Patients with refractory prostate cancer previously treated with bicalutamide showed a decline in PSA levels following administration of flutamide: A report of two cases

Michihisa Saegusa, Ryuta Tanimoto, Hiroki Iguchi, Daisuke Manabe, Kenji Aramaki

Research output: Contribution to journalArticle

Abstract

We experienced 2 cases of refractory prostate cancer in patients previously treated with bicalutamide (BCL) where a decline in PSA levels was noted following the administration of flutamide (FLT). Case 1: A 61-year-old man was diagnosed with poorly differentiated prostate cancer (PC) with bone metastasis. Combined androgen blockade (CAB) comprising LH-RH analogue plus BCL was commenced. The level of PSA declined from 670 ng/ml to 1.92 ng/ml, but then gradually increased to 9.62 ng/ ml. We decided that the cancer was BCL-resistant and accordingly we stopped the administration of BCL. Because the PSA level continued to increase to 23.65 ng/ml 8 weeks after the cessation of BCL, FLT (250mg/day) was given. The level of PSA again declined to 7.75 ng/ml 9 weeks after the administration of FLT. However, re-elevation was detected 13 weeks later and 22 weeks later, the level of PSA was found to have increased to 17.07 ng/ml. Case 2: A 66-year-old man was diagnosed with poorly differentiated PC with bone and LN metastasis. Combined androgen blockade comprising LH-RH analogue plus BCL was commenced. The level of PSA showed a decline from over 100 ng/ml to 0.9 ng/ml 14 months later. However, after 3 consecutive elevations to 2.2 ng/ml, the administration of BCL was stopped. One month later, the PSA level had increased to 3.9 ng/ml, and so the administration of FLT (250mg/day) was started. After that, the PSA level declined to the nadir of 0.09 ng/ml, and 30 months later, the level is 0.23 ng/ml. Our experience suggests that FLT may be effective as a second-line therapy for refractory PC previously treated with BCL.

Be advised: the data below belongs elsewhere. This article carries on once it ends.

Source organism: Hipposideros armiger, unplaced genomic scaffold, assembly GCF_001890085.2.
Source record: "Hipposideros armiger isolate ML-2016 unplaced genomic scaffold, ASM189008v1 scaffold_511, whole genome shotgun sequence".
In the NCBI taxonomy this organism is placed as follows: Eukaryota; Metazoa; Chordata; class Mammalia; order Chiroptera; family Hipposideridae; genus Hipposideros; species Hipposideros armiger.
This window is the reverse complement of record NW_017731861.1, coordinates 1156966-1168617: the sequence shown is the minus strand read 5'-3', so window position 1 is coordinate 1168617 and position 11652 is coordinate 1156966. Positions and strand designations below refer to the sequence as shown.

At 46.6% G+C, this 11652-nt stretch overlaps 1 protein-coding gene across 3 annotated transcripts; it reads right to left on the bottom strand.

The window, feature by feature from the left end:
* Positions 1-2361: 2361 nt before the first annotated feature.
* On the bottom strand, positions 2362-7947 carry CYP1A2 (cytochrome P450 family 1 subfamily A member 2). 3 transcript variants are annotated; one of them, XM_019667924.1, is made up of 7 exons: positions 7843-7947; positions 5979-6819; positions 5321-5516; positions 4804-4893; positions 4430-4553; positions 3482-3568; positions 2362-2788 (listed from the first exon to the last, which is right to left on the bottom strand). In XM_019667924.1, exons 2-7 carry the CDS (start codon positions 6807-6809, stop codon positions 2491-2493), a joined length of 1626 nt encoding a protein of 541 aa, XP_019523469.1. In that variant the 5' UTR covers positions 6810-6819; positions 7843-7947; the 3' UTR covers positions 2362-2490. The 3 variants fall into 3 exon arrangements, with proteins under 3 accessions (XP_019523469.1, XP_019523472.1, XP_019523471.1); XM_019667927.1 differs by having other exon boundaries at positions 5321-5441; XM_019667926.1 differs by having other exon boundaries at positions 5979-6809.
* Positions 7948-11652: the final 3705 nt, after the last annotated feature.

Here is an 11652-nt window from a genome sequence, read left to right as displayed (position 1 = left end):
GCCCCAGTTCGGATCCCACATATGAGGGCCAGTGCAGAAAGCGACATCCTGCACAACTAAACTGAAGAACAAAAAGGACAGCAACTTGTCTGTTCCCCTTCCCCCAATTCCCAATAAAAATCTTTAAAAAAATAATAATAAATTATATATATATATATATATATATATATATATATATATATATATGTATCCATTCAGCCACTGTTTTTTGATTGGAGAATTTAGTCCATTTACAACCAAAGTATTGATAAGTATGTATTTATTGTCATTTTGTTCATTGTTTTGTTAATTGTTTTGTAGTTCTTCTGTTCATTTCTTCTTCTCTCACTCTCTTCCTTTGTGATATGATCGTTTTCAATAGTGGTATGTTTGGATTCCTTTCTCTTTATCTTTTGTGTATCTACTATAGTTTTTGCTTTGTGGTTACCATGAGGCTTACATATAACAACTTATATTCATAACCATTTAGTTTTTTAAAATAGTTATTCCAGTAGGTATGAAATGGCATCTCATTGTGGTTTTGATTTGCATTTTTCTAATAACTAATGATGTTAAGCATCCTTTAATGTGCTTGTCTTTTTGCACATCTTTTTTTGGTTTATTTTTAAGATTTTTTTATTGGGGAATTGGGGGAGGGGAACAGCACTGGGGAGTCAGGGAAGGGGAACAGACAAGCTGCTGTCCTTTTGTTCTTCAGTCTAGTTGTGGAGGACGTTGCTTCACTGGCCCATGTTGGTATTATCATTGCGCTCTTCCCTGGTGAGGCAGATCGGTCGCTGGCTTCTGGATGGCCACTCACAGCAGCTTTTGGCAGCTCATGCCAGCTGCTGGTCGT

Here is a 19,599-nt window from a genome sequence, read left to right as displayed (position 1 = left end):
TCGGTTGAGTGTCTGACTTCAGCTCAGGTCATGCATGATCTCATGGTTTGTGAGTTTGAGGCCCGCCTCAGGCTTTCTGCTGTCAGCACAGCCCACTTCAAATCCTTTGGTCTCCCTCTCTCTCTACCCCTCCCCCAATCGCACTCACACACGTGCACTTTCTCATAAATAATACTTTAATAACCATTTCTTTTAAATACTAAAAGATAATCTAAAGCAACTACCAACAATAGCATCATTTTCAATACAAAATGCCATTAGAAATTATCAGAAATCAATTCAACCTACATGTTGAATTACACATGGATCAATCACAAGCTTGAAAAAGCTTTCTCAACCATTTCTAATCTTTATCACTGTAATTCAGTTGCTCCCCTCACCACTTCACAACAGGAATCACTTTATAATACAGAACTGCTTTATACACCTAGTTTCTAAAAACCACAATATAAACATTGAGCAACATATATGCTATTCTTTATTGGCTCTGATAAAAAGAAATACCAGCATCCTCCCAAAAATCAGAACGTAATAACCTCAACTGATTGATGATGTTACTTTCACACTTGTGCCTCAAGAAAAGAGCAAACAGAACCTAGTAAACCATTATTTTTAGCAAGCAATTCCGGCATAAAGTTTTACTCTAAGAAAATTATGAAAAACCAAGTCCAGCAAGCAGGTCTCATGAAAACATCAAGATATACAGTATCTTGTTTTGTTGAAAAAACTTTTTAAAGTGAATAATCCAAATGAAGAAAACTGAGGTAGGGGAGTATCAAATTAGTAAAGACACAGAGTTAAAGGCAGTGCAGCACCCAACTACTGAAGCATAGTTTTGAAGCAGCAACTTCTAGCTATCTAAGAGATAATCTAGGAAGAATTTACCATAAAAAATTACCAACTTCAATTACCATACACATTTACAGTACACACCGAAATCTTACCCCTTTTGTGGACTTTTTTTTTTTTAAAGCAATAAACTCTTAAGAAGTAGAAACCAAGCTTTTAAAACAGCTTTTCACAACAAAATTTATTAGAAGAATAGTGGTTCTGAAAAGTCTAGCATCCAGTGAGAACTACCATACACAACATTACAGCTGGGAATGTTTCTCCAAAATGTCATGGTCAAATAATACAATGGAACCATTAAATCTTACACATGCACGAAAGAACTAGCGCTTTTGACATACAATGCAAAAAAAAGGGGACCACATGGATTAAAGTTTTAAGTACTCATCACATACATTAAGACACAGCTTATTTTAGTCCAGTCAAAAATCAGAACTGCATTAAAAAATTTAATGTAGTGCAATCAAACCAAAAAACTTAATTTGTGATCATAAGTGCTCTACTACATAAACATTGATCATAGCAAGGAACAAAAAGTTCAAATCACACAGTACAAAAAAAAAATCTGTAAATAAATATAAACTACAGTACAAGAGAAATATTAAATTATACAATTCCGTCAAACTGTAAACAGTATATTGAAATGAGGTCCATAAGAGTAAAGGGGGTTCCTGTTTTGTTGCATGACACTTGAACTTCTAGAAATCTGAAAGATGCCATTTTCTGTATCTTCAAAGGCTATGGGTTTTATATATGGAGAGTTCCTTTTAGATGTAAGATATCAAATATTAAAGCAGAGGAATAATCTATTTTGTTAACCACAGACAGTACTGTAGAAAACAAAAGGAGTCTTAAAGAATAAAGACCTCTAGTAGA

Original languageEnglish
Pages (from-to)195-198
Number of pages4
JournalNishinihon Journal of Urology
Volume67